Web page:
Cast: Riteish Deshmukh, Nargis Fakhri
Director: Ravi Jadhav
Most Bollywood heroes prefer Switzerland or New Zealand or similar scenic locations for dream sequences, but Nand Kishor alias Tarrat Bhai (Riteish Deshmukh) isn’t one of them. He likes to sweep the Mumbai streets with his beloved even in a beautifully planned and executed dream song. After all, this is what he has seen.
Chris (Nargis Fakhri) leads a privileged New York life. She has the luxury of opting music as a career, unlike Tarrat and the members of his Banjo team, who play on the streets of Mumbai for survival.
A Banjo band is little known even in the music circuit. Banjo has never been seen as an instrument that can replace guitar as the lead string. Truth be told, it was always a middle-class instrument, in this case, a lower-class. But, defiance, rebel and grit form the strings of banjo, and that’s where it scores over heavy-sounding percussions.
Some laugh, some just nonchalantly watch when Tarrat comes out of the gutter in the introductory scene. He might be a motor-mouth, but helplessness is written all over his face. He can’t hide the fact that he extorts money for the local corporator, or he is a drunkard, or he has been a loser throughout his life.
But, he plays banjo at local Ganpati festivals and that’s a sight to behold. There, he is the master and the universe takes cues from his notes. One such performance has reached Chris and now she is in India to make music with his team. Other team members are Greece (Dharmesh Yelande), Paper (Aditya Kumar) and Vaaja (Leslie).
It’s about crowded streets, roaming dogs, filthy bylanes, hopelessness and rearing spirits. Director Ravi Jadhav’s world is a glossy version of usual Mumbai ‘chawl’ life. Tarrat and his gang dress like others of their age group, and you may not find any difference when they are in a mall, but they return to their houses in the evening to find that nothing has changed. It’s still the same dull, hard life.
So, it doesn’t come as a surprise when two rival banjo gangs physically fight over the money they receive after playing at a Ganpati pandal. Money is what keeps them ticking. Otherwise they drink, even during their performances.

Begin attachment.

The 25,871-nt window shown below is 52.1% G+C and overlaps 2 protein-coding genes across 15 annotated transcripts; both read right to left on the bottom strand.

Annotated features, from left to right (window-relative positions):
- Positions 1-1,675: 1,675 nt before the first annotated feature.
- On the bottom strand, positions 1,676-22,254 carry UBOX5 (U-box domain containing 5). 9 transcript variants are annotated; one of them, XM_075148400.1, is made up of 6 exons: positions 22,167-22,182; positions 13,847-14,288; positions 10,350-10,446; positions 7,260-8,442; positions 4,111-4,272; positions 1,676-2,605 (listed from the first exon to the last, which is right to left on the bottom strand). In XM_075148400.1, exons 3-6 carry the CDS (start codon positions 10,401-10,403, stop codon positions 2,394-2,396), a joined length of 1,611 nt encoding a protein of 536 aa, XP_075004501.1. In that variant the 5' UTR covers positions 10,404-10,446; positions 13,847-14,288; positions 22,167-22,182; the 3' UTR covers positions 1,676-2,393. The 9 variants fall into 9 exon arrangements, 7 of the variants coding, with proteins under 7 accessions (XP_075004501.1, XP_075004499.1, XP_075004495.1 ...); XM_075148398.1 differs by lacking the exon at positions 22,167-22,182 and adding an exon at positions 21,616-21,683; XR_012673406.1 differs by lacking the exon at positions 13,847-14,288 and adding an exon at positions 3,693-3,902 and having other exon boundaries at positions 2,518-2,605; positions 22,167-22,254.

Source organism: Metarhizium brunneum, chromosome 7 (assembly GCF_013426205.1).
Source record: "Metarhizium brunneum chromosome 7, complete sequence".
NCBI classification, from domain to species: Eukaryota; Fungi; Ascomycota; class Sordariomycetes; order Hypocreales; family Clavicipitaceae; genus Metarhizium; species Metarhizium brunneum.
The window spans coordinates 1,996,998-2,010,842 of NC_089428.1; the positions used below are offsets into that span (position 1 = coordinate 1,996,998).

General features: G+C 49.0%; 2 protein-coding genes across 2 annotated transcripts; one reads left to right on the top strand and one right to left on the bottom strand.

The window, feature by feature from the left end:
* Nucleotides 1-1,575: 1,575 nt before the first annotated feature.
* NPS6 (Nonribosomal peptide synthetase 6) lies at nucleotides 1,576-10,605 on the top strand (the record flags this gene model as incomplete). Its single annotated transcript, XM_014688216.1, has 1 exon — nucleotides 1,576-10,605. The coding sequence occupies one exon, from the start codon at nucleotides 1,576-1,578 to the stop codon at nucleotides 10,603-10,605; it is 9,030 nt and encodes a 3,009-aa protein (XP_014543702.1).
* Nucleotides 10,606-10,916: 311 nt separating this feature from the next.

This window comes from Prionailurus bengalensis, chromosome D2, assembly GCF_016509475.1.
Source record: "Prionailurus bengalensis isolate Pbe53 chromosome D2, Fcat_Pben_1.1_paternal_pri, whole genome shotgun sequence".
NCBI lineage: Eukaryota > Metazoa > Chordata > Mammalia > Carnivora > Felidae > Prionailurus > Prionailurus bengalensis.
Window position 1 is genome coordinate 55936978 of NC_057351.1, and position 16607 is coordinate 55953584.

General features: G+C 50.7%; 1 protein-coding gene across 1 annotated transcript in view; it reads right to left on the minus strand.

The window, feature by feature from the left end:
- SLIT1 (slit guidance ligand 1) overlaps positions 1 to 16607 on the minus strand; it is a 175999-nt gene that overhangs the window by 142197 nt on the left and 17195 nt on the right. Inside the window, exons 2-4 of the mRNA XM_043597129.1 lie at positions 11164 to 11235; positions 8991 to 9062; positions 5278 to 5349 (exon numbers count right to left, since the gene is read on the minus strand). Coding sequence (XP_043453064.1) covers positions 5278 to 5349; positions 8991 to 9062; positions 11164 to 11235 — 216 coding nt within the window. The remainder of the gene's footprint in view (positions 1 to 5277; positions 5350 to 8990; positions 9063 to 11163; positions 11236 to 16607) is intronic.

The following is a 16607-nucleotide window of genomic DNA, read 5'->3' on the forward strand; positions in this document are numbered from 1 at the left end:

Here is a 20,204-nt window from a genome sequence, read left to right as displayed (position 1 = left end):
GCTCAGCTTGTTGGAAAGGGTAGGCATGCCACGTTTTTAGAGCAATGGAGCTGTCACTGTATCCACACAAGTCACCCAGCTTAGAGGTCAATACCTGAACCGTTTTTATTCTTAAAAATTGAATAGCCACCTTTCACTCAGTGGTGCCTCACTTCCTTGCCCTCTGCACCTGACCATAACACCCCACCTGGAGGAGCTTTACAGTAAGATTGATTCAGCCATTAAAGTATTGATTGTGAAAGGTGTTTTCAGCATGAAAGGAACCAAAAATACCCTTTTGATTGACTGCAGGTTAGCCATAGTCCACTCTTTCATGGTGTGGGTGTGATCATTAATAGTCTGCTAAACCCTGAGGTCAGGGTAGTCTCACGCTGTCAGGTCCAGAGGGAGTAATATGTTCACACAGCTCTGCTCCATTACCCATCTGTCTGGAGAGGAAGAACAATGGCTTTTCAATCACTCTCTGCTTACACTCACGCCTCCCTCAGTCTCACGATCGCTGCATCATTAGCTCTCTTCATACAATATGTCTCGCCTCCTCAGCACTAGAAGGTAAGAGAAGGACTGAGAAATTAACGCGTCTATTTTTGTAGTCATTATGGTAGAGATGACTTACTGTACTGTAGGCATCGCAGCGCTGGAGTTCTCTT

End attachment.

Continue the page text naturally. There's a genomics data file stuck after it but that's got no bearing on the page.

Though Riteish has a suave look, he has tried his best to shed it. He might be playing a typical Bollywood hero, but vulnerability crawls into his actions. In fact, this side of his personality overpowers the ‘hero’ one. The songs and the mood set up by Jadhav do the rest.
Banjo begins on a promising note and Manoj Lobo’s camera glides you through dirt, agony and compassion. Lobo’s filters may do the trick for people who can’t face harsh realities with bare eyes. Jadhav probably believes in serving ‘vada paav’ in a silver foil. You get introduced to key characters with some peppy numbers thrown in between. The canvas is spread, and the actors are ready to take the leap of faith. The constraints of commercial cinema kick in right here, and the film takes the safer route.
A good musical drama suddenly changes into an average formula tale of a hero with a golden heart, villains who can consider a sudden change of mind, heroine with a knack for dancing and stretched dialogue-baazi.
This loosens the noose that was so intelligently set. The second half keeps dragging for no apparent reasons. At one point, you even feel like watching another film in the ABCD franchise. Thankfully, Jadhav realises it in time, and resorts again to the underdog story.
Riteish has come out of his comfort zone and that’s the best thing about Banjo. The actor who plays Corporator Patil in the film is also worth a mention.
It’s a film by someone who can see Mumbai with indigenous eyes. Scratch the filters and it’s as raw as it always was.
Show patience in the second half, and it may work for you. There’s a lot to like in Banjo.